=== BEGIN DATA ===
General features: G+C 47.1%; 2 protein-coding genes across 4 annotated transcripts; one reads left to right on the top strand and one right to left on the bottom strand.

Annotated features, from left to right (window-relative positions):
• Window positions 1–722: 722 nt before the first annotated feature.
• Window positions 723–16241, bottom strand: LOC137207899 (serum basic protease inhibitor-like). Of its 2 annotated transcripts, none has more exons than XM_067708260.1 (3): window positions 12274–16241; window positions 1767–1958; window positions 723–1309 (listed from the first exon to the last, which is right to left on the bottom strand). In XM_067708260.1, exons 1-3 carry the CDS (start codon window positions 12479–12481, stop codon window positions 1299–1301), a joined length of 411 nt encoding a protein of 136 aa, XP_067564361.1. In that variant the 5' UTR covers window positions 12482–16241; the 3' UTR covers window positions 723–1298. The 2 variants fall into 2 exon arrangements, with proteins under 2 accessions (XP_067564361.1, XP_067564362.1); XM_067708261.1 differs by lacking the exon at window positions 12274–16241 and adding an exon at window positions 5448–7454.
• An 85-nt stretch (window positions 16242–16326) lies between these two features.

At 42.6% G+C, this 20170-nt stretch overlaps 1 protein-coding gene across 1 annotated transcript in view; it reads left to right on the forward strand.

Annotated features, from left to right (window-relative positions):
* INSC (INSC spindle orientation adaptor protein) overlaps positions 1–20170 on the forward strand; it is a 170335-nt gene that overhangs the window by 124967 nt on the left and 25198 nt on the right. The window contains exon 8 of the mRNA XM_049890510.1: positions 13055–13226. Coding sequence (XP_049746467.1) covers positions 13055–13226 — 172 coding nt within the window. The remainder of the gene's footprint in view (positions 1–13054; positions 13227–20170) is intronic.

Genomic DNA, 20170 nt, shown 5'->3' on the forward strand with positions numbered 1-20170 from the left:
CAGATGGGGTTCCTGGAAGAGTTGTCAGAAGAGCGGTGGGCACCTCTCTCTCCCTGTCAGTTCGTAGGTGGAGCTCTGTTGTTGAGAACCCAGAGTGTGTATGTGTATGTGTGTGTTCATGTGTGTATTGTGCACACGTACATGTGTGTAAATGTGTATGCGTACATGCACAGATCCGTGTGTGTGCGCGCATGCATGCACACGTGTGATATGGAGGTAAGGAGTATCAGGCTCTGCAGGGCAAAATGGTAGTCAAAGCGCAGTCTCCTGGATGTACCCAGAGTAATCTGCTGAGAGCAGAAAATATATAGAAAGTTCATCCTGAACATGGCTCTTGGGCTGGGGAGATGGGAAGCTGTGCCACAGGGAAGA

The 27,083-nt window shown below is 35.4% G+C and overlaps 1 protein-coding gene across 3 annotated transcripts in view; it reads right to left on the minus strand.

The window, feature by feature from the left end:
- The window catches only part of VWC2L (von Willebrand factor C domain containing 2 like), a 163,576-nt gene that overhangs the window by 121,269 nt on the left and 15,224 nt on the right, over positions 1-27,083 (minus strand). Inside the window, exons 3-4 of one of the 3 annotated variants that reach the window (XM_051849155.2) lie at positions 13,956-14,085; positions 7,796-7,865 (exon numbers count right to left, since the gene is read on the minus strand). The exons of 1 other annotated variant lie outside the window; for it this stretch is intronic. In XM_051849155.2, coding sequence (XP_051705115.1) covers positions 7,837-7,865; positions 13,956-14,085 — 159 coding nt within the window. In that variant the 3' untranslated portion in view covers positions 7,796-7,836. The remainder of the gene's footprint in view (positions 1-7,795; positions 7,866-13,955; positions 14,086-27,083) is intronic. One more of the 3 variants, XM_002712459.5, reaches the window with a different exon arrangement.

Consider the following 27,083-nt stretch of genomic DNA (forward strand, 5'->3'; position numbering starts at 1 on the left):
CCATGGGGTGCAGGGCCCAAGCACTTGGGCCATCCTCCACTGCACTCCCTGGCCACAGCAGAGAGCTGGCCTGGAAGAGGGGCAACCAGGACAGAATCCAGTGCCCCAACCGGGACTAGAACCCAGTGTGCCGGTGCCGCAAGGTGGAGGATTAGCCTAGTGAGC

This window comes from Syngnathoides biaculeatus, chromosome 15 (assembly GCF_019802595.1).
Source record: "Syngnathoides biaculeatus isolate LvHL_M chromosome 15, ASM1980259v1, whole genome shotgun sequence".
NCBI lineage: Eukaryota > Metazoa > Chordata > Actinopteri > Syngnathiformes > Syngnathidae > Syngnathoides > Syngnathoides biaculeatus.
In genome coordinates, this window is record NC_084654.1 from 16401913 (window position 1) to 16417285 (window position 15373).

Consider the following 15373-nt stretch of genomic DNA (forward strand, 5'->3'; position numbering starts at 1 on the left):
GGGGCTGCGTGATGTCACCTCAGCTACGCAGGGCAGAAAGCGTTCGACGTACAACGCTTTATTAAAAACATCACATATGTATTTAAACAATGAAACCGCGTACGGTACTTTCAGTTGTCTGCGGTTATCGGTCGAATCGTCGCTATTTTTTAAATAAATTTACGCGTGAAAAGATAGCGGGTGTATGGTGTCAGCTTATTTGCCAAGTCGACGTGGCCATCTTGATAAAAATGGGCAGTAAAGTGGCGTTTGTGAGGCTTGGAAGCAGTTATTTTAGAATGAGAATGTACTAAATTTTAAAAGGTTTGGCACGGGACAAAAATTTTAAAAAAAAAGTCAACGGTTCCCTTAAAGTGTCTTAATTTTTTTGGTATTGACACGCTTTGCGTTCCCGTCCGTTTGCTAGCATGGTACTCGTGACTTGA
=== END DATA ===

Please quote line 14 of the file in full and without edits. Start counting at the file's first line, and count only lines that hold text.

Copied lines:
Consider the following 27,083-nt stretch of genomic DNA (forward strand, 5'->3'; position numbering starts at 1 on the left):